How to choose a breakout name for your business

How to choose a breakout name for your business

Nothing will be said more than your business name.

BY Louise Karch, 5 min READ

137,000 business start up every day. Are you naming yours?  Is your daughter? Sister? Or Mum?

With tens of thousands of brands competing for your attention, plus Coca Cola’s 2 billion dollar marketing budget, your name must break out not blend in.

When I renamed Dr. Bern Nichols and Annelies Hoogland’s educational consultancy from The Learning Labyrinth to EDUCAA, they doubled their income in a year. The right name is a strategic calling card that piques the interest of your ideal customers.

Nothing will be said more than your business name. To generate a great name answer these powerful questions:


Why are you starting your business? Janine Allis, the Melbourne-based, award-winning founder of Boost Juice, wanted people to have healthy, fast food choices.


Who do you serve best? Is your product for mums? Broker Melanie Smith of Queensland, named her successful business Mortgage Broker Mummy because she understands mothers’ financial needs. She’s a mum rocking a niche she loves because she understands mums.


When people hear your name, what do you want them to feel? Verity Tuck and Hannah Donnova, co-founded LVLY, a same day gift delivery service. They wanted more people to be happy because they were surprised by joyful flowers and gifts.


What are the quotes, songs, idioms or phrases associated with your business idea. Richard Branson didn’t know what he was doing. He was a ‘virgin’ in the industry. There might be a saying that is right for you. American Ashley Qualls started her business at 14. Now a millionaire, her site is massively popular with teens. She named her business after what teens say ‘whatever…life’. Her site is whateverlife.com.


What changes because of your brand? I named my book NAMEfluence because the right business name increases people’s influence and affluence. The change you make could be the name you are looking for.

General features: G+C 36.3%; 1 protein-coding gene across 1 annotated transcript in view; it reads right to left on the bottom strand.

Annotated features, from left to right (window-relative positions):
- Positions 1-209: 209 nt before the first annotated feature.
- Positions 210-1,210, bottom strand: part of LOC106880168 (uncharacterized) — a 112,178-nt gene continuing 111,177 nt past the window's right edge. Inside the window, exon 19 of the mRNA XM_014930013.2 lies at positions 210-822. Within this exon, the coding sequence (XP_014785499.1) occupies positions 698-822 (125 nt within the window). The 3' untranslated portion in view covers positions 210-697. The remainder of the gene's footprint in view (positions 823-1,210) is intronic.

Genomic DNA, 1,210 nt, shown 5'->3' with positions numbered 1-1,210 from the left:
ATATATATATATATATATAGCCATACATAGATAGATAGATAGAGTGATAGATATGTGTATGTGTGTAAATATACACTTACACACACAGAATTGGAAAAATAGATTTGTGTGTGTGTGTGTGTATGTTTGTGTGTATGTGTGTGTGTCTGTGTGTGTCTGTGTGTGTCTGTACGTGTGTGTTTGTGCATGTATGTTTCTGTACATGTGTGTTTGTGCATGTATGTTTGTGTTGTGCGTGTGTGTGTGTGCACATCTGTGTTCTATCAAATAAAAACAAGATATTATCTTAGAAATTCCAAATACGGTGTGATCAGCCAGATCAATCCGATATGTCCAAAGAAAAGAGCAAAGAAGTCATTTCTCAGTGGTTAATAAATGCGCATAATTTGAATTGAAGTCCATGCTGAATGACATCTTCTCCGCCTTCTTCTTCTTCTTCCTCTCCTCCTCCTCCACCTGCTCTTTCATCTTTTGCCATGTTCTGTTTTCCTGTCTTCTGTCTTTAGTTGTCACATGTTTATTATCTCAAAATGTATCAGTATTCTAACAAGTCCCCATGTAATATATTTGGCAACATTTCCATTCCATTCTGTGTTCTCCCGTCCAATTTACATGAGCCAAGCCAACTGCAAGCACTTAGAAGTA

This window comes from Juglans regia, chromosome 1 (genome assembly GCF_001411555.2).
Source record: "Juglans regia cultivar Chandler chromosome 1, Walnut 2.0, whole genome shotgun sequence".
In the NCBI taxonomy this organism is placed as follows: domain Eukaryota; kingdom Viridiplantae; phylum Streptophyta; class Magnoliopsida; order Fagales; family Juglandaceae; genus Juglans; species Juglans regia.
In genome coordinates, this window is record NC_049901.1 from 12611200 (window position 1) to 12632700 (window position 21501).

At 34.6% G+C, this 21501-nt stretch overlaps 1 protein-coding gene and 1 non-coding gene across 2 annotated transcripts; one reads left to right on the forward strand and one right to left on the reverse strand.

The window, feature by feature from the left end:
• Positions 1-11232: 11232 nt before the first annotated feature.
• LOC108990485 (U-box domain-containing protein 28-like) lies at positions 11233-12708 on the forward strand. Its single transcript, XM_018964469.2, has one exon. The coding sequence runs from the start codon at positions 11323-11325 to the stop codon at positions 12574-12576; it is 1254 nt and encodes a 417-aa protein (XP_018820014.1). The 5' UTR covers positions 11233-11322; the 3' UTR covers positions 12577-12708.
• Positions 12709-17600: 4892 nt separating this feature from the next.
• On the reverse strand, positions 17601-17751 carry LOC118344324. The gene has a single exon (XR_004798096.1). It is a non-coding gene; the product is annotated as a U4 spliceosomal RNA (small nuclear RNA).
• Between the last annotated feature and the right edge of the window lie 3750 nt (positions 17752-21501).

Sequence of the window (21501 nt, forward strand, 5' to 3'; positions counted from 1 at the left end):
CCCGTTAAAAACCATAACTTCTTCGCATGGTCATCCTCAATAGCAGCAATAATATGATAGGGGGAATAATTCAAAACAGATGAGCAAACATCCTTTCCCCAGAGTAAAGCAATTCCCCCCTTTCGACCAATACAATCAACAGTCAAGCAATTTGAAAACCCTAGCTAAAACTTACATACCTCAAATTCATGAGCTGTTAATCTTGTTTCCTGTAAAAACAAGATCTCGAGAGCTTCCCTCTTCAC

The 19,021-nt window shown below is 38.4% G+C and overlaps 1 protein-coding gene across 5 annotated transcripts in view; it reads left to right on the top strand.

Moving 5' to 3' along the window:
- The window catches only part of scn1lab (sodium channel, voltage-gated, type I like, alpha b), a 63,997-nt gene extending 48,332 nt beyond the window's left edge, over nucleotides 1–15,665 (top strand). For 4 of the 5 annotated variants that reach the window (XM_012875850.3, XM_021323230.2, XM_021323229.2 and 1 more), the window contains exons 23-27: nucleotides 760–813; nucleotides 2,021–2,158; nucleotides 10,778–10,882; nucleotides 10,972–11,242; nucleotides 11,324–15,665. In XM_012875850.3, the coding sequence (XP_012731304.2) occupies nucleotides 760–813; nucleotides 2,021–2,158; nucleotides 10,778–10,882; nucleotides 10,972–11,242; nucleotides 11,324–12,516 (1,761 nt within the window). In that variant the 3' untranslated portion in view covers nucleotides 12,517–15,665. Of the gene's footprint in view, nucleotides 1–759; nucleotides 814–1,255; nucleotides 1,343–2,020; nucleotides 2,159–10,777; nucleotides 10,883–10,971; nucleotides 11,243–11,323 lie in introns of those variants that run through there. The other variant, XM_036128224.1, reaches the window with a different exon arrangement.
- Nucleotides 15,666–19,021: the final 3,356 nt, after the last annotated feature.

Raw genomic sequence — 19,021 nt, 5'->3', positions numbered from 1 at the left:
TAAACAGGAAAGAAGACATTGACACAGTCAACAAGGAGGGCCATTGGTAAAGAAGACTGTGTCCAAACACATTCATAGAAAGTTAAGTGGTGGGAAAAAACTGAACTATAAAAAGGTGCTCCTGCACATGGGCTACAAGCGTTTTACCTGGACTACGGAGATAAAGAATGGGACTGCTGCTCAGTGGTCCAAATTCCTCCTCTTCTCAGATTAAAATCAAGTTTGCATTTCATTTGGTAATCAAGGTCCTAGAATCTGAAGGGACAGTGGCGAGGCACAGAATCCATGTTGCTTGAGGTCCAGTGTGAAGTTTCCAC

Cut out photos and words from magazines or create a Pinterest page of images, phrases, symbols, anything that delights you. Look at your mood board and see what names come to mind. Have your friends and family look and see what names that generate. Names like Yahoo sound like a child came up with them. Yahoos were actually creatures in Jonathan Swift’s Gulliver’s Travels, but having kids come up with ideas is a great idea because their creativity is so pure.


Keep all your naming ideas in one place. Having the names hang out together will spark more ideas.
Naming is a volume game. You need to generate many names to find the perfect one. But, avoid the naming trap. Don’t use the ‘like / don’t like’ framework to choose your name. Lots of people would have disliked Nike as a brand name but it works. Instead, use the framework of did this name capture attention?

Once you find a name that pops, make sure it is available as a domain, it can be registered as a business and trademark. Jorge Guzman and Scott Stern, two management professors at the world’s number one university, Massachusetts Institute of Technology, did a ground breaking study on why start ups in Silicon Valley succeed. One surprising finding was that enterprises that took the time to trademark their brand names, were five times more likely to grow than those that didn’t.

I know Business Chicks are a sophisticated group. We know that trademarking doesn’t make you successful. But, it does show thought that smart businesses use best practices. Trademarking is a best practice.

You might have not have fancy coffees for a month to pay for a trademark lawyer but it’s worth it. Have fun with your naming and once you have it, have a party to celebrate. It’s important to create memories on the journey to startup success.

Louise Karch is an International Speaker and Accredited Master Coach and author of NAMEfluence: How to Name Your Business for Success. 

Image: iStock


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